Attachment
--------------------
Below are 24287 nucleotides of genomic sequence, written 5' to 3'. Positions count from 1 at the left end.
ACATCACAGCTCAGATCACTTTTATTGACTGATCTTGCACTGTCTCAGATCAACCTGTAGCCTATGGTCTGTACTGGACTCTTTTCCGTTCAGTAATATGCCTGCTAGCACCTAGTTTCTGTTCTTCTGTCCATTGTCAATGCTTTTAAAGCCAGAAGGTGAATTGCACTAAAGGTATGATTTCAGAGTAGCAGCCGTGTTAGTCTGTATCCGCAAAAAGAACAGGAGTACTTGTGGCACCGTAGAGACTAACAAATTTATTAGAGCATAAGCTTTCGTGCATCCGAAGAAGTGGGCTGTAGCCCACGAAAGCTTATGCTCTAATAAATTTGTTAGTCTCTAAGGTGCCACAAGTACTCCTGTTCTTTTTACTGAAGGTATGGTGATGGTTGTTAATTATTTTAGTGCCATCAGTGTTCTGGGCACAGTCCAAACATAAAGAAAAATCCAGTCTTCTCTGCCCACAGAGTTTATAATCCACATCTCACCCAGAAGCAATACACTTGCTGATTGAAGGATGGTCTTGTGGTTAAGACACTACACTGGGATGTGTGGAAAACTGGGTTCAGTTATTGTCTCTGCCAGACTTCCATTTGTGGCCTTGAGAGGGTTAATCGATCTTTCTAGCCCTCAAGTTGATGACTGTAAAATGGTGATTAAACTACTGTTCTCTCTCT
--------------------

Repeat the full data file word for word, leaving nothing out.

Below are 24287 nucleotides of genomic sequence, written 5' to 3'. Positions count from 1 at the left end.
ACATCACAGCTCAGATCACTTTTATTGACTGATCTTGCACTGTCTCAGATCAACCTGTAGCCTATGGTCTGTACTGGACTCTTTTCCGTTCAGTAATATGCCTGCTAGCACCTAGTTTCTGTTCTTCTGTCCATTGTCAATGCTTTTAAAGCCAGAAGGTGAATTGCACTAAAGGTATGATTTCAGAGTAGCAGCCGTGTTAGTCTGTATCCGCAAAAAGAACAGGAGTACTTGTGGCACCGTAGAGACTAACAAATTTATTAGAGCATAAGCTTTCGTGCATCCGAAGAAGTGGGCTGTAGCCCACGAAAGCTTATGCTCTAATAAATTTGTTAGTCTCTAAGGTGCCACAAGTACTCCTGTTCTTTTTACTGAAGGTATGGTGATGGTTGTTAATTATTTTAGTGCCATCAGTGTTCTGGGCACAGTCCAAACATAAAGAAAAATCCAGTCTTCTCTGCCCACAGAGTTTATAATCCACATCTCACCCAGAAGCAATACACTTGCTGATTGAAGGATGGTCTTGTGGTTAAGACACTACACTGGGATGTGTGGAAAACTGGGTTCAGTTATTGTCTCTGCCAGACTTCCATTTGTGGCCTTGAGAGGGTTAATCGATCTTTCTAGCCCTCAAGTTGATGACTGTAAAATGGTGATTAAACTACTGTTCTCTCTCT